Wednesday's settlement in the U.S. is the highest-profile display yet of the federal government seeking to hold a major drugmaker responsible for an opioid addiction and overdose crisis linked to more than 400,000 deaths in the U.S. country since 1999. (Toby Talbot/The Associated Press) Purdue Pharma LP agreed to plead guilty to criminal charges over the handling of its prescription opioid OxyContin in a deal with U.S. prosecutors that effectively sidestepped paying billions of dollars in penalties and stopped short of criminally charging its executives or wealthy Sackler family owners. In a far-reaching agreement unveiled on Wednesday, Purdue formally admitted to criminal conduct related to distribution of its painkillers and agreed to pay $225 million US to resolve U.S. Justice Department investigations. Prosecutors imposed significant penalties exceeding $8 billion against Purdue though the lion's share will go largely unpaid. Purdue agreed to pay $225 million toward a $2 billion criminal forfeiture, with the Justice Department foregoing the rest if the company completes a bankruptcy reorganization dissolving itself and shifting assets to a "public benefit company" or similar entity that steers the unpaid portion to thousands of U.S. communities suing it over the opioid crisis. A $3.54 billion criminal fine and $2.8 billion civil penalty are likely to receive cents on the dollar as they compete with trillions of dollars of other claims from those communities and other creditors in Purdue's bankruptcy proceedings, according to court documents and people familiar with the matter. Sacklers pay civil penalty over false claims Members of the billionaire Sackler family who own Purdue agreed to pay a separate $225 million civil penalty for allegedly causing false claims for OxyContin to be made to government healthcare programs such as Medicare, according to court records. Neither the Sacklers nor any Purdue executives were criminally charged. The agreement does not release any individuals associated with Purdue from potential criminal liability. A separate Justice Department criminal investigation scrutinizing individuals is ongoing, according to a person familiar with the matter. Purdue conspired to engage in criminal conduct over the years that kept medically questionable prescriptions of its opioids flowing, prosecutors said. The Stamford, Conn.-based company has agreed to plead guilty to three felonies, two of them violations of a federal anti-kickback law and another charge of defrauding the U.S. and violating the Food, Drug and Cosmetic Act. Representatives for Purdue, its Sackler family owners and the Justice Department had no immediate comment or did not immediately respond to requests. Opposition from lawmakers The settlement had already come under fire before its unveiling from Democrats on Capitol Hill, who called for Purdue and its owners to face more severe consequences for their alleged roles in the opioid crisis, criticism that followed Reuters reporting details of the looming agreement. Dozens of state attorneys general, meanwhile, oppose a plan that would essentially put government litigants in charge of a restructured company continuing to sell OxyContin. Purdue reaped more than $30 billion from sales of OxyContin over the years, enriching Sackler family members while funnelling illegal kickbacks to doctors and pharmacies, U.S. and state officials have alleged. The cases against Purdue and the Sacklers reflect an attempt by officials to hold accountable alleged perpetrators of an epidemic that has claimed the lives of more than 400,000 people since 1999, prompting the Trump administration to declare it a public health emergency. Purdue's misconduct included paying illegal kickbacks to doctors and to a vendor called Practice Fusion that created a software alert designed to push the drugmaker's opioids on physicians, prosecutors said. Practice Fusion earlier this year entered a deferred prosecution agreement and admitted that it received kickbacks from an opioid company, which Reuters reported was Purdue. Restructuring into public benefit company not certain Purdue also ignored doctors suspected of improperly prescribing opioids that were flagged by its internal controls and failed to report OxyContin prescriptions from these physicians to the Drug Enforcement Administration as legally required, officials said. Purdue, which filed for bankruptcy protection last year under an onslaught of litigation, has proposed settling thousands of lawsuits in a deal it values at more than $10 billion. That is contingent on donations of opioid reversal and addiction treatment medications it has under development and a $3 billion cash contribution from the Sacklers. The Sacklers would cede control of Purdue. The part of that plan reshaping Purdue as a public benefit company is no longer assured, said people familiar with the matter. Attorneys general from two dozen states and Washington, D.C., last week said it would improperly entangle them with a restructured Purdue's continued OxyContin sales while they attempt to hold alleged perpetrators of the opioid crisis accountable. Purdue asked its bankruptcy judge on Wednesday to approve the plea agreement, including the $225 million payment it owes.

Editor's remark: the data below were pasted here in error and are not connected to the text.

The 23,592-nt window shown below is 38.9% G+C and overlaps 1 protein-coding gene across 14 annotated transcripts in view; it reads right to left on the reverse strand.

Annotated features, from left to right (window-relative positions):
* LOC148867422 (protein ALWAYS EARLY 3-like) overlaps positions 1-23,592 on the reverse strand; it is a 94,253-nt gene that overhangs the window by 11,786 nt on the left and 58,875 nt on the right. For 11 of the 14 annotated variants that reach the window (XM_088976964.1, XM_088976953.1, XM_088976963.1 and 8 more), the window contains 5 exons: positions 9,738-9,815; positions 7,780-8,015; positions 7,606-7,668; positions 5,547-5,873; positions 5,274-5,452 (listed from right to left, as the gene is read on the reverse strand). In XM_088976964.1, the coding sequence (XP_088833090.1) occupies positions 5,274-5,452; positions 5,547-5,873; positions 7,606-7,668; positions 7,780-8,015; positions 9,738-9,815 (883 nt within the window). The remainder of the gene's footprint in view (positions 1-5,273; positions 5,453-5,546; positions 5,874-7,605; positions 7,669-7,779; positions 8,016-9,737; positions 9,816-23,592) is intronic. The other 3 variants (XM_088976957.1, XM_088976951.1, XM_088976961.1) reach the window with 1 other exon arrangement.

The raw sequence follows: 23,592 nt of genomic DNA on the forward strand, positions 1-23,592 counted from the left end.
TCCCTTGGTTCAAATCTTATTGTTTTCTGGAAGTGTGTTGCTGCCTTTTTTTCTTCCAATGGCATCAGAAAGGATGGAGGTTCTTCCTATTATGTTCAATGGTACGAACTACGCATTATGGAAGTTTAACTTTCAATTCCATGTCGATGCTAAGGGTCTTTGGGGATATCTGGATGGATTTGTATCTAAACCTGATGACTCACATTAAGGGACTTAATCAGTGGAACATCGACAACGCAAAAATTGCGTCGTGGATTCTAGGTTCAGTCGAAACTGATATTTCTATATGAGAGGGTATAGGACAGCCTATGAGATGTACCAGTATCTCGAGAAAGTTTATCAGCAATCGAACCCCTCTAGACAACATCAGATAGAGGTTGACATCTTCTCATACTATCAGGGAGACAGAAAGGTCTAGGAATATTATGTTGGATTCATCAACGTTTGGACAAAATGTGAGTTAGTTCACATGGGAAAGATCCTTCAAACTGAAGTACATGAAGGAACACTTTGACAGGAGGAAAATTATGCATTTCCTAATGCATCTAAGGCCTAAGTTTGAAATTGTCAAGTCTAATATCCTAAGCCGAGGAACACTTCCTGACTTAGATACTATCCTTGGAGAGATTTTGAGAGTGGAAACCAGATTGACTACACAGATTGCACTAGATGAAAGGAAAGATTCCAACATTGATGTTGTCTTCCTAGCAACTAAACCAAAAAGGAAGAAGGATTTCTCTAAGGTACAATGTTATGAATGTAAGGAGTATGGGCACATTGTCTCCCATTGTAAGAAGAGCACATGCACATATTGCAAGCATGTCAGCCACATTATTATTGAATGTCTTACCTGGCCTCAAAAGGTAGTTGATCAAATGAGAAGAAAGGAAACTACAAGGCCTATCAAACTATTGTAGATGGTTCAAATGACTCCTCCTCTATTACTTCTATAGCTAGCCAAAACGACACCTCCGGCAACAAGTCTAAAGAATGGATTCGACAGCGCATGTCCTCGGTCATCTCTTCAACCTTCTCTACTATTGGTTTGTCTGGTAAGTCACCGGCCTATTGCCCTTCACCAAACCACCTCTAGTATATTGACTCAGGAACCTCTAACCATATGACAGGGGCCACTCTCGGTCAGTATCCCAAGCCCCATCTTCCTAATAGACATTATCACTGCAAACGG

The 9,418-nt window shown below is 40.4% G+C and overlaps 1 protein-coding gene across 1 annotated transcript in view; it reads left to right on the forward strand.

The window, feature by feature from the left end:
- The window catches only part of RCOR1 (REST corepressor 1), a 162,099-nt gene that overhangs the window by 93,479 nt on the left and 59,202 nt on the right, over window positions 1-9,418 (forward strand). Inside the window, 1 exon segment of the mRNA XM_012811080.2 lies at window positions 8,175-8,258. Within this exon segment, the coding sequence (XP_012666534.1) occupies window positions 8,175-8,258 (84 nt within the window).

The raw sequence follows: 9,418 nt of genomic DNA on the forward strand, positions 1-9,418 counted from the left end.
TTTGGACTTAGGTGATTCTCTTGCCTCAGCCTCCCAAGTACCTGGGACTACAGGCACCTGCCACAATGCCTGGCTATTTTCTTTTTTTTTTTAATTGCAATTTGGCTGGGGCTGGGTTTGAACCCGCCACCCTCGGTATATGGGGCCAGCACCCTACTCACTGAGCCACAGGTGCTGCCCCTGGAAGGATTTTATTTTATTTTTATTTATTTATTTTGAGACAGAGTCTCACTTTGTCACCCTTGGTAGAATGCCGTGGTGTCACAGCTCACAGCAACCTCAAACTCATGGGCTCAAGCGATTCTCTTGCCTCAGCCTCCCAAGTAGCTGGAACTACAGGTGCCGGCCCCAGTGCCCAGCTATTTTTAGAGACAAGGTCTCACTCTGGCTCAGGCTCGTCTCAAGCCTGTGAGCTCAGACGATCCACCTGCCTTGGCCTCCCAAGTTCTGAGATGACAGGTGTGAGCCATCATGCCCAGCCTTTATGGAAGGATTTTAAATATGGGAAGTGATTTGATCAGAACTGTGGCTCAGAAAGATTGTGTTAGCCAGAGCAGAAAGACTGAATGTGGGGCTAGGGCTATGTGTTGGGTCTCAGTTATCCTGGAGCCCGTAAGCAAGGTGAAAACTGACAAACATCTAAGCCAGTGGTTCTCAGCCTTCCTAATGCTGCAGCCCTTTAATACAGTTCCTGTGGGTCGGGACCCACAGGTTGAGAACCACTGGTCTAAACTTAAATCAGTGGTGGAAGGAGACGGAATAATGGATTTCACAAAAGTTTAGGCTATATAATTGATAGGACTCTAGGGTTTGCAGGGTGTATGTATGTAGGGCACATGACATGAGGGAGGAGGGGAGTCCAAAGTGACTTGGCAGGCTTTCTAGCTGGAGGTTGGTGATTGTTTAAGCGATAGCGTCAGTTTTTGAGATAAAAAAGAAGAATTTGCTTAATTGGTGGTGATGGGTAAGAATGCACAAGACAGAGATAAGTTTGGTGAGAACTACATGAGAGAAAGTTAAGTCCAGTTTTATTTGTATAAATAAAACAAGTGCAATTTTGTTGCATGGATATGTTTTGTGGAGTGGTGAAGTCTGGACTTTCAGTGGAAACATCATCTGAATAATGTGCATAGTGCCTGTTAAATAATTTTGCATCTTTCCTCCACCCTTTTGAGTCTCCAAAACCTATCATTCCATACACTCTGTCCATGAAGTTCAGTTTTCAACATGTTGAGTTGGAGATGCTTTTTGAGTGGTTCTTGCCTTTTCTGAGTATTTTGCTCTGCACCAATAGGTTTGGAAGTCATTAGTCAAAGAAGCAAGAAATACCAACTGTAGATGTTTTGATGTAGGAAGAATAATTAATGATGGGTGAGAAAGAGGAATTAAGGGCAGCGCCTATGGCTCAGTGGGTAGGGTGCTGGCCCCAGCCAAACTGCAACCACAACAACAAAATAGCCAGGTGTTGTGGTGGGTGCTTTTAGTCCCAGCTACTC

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Remdesivir has little effect on hospital stay or mortality in COVID-19 patients, WHO study finds

Gilead Sciences Inc.'s remdesivir had little or no effect on COVID-19 patients' length of hospital stay or chances of survival, a clinical trial by the World Health Organization (WHO) has found. The antiviral medication, among the first to be used as a treatment for COVID-19, was one of the drugs recently used to treat U.S. President Donald Trump's coronavirus infection. The results are from WHO's "solidarity" trial, which evaluated the effects of four potential drug regimens, including remdesivir, hydroxychloroquine, anti-HIV drug combination lopinavir/ritonavir and interferon, in 11,266 adult patients across more than 30 countries. The study found the regimens appeared to have little or no effect on 28-day mortality or the length of the in-hospital course among patients hospitalized with COVID-19, the WHO said on Thursday. The results of the trial are yet to be reviewed and were uploaded on the preprint server medRxiv.  Earlier this month, data from a U.S. study of remdesivir by Gilead, the company that developed the drug, showed the treatment cut COVID-19 recovery time by five days compared with patients who got a placebo in a trial that involved 1,062 patients. "The emerging [WHO] data appears inconsistent, with more robust evidence from multiple randomized, controlled studies published in peer-reviewed journals validating the clinical benefit of remdesivir," Gilead told Reuters. "We are concerned the data from this open-label global trial has not undergone the rigorous review required to allow for constructive scientific discussion, particularly given the limitations of the trial design." Second Opinion Drug strategies to fight COVID-19 move beyond guesses WHO chief scientist Soumya Swaminathan said on Wednesday that during the study, hydroxychloroquine and lopinavir/ritonavir were stopped in June after they proved ineffective, but other trials continued in more than 500 hospitals and 30 countries. "We're looking at what's next. We're looking at monoclonal antibodies, we're looking at immunomodulators and some of the newer anti-viral drugs that have been developed in the last few months," Swaminathan said. Remdesivir received emergency use authorization from the U.S. Food and Drug Administration on May 1, and has been authorized for use in several countries.